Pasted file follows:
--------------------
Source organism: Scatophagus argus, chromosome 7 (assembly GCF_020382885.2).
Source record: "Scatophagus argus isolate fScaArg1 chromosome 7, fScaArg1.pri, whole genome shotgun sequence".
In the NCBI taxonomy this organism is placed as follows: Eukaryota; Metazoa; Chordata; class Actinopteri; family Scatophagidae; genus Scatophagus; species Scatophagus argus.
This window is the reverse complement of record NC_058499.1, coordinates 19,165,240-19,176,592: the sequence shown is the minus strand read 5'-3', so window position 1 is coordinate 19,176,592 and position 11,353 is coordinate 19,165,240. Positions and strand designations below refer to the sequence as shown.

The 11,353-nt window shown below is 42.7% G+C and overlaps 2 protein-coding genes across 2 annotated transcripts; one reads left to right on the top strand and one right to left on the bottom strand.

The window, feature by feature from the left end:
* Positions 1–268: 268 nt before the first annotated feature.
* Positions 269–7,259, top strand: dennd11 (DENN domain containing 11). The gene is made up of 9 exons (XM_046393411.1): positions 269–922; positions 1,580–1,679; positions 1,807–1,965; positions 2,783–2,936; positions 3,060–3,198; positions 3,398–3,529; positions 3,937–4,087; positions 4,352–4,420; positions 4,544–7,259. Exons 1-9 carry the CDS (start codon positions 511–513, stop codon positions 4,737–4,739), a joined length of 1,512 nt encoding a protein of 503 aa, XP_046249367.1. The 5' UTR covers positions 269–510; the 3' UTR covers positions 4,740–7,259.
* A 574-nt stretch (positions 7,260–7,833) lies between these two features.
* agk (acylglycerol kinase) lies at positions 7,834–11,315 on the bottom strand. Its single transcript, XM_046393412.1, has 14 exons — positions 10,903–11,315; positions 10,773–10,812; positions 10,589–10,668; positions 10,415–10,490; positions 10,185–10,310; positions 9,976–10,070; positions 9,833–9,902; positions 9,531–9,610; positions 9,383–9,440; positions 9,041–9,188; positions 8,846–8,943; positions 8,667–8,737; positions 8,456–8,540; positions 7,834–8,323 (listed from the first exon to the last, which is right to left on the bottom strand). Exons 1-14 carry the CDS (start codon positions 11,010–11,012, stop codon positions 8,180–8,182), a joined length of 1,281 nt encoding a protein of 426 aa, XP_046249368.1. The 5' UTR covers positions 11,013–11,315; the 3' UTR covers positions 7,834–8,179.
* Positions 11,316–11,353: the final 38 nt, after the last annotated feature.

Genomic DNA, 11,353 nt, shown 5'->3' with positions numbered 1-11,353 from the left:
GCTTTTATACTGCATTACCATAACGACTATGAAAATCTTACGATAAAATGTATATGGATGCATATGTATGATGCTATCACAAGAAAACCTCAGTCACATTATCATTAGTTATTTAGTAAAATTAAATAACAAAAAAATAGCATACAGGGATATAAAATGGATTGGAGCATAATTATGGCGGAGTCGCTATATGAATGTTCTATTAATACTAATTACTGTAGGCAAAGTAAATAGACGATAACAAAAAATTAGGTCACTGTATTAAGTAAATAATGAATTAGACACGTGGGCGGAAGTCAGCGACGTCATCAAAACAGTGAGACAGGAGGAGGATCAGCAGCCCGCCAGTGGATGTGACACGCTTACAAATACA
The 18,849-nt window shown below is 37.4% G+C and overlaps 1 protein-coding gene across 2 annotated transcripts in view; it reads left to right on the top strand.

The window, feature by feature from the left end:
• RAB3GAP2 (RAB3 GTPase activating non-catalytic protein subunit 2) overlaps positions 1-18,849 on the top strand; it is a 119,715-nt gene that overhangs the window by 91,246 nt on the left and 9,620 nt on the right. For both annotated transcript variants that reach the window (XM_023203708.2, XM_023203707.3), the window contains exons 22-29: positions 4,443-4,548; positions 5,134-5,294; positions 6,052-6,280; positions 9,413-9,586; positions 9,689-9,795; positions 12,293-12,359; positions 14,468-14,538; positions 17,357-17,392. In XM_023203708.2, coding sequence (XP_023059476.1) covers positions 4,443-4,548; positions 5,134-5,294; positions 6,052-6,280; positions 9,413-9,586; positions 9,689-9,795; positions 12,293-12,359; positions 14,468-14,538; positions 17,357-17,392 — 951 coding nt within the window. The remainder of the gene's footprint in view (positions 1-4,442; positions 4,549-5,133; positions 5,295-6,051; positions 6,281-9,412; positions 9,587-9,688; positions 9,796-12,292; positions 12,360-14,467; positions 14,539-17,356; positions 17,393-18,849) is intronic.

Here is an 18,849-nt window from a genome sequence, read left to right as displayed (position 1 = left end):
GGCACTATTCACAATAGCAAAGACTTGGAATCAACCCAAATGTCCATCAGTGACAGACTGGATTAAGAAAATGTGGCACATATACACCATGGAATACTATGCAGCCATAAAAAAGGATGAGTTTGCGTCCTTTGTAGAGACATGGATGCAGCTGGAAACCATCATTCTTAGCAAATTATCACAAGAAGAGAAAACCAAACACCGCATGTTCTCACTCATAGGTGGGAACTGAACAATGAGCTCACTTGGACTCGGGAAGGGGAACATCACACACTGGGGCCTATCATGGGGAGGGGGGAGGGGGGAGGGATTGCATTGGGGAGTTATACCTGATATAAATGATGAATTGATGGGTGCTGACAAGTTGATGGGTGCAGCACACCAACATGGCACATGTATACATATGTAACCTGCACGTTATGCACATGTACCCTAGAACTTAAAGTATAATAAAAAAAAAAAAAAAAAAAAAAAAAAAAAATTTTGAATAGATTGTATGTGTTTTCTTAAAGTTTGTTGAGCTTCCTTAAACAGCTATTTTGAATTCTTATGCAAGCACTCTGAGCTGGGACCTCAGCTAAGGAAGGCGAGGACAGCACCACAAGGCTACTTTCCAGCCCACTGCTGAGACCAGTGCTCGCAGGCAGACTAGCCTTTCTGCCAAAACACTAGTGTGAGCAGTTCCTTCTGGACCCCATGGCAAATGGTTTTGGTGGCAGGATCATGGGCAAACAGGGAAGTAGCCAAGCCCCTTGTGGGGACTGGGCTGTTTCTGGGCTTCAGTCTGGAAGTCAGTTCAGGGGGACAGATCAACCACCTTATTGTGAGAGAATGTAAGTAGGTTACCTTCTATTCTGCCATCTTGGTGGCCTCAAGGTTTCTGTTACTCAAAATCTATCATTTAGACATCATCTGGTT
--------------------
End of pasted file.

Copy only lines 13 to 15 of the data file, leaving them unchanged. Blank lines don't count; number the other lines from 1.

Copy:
GCTTTTATACTGCATTACCATAACGACTATGAAAATCTTACGATAAAATGTATATGGATGCATATGTATGATGCTATCACAAGAAAACCTCAGTCACATTATCATTAGTTATTTAGTAAAATTAAATAACAAAAAAATAGCATACAGGGATATAAAATGGATTGGAGCATAATTATGGCGGAGTCGCTATATGAATGTTCTATTAATACTAATTACTGTAGGCAAAGTAAATAGACGATAACAAAAAATTAGGTCACTGTATTAAGTAAATAATGAATTAGACACGTGGGCGGAAGTCAGCGACGTCATCAAAACAGTGAGACAGGAGGAGGATCAGCAGCCCGCCAGTGGATGTGACACGCTTACAAATACA
The 18,849-nt window shown below is 37.4% G+C and overlaps 1 protein-coding gene across 2 annotated transcripts in view; it reads left to right on the top strand.

The window, feature by feature from the left end: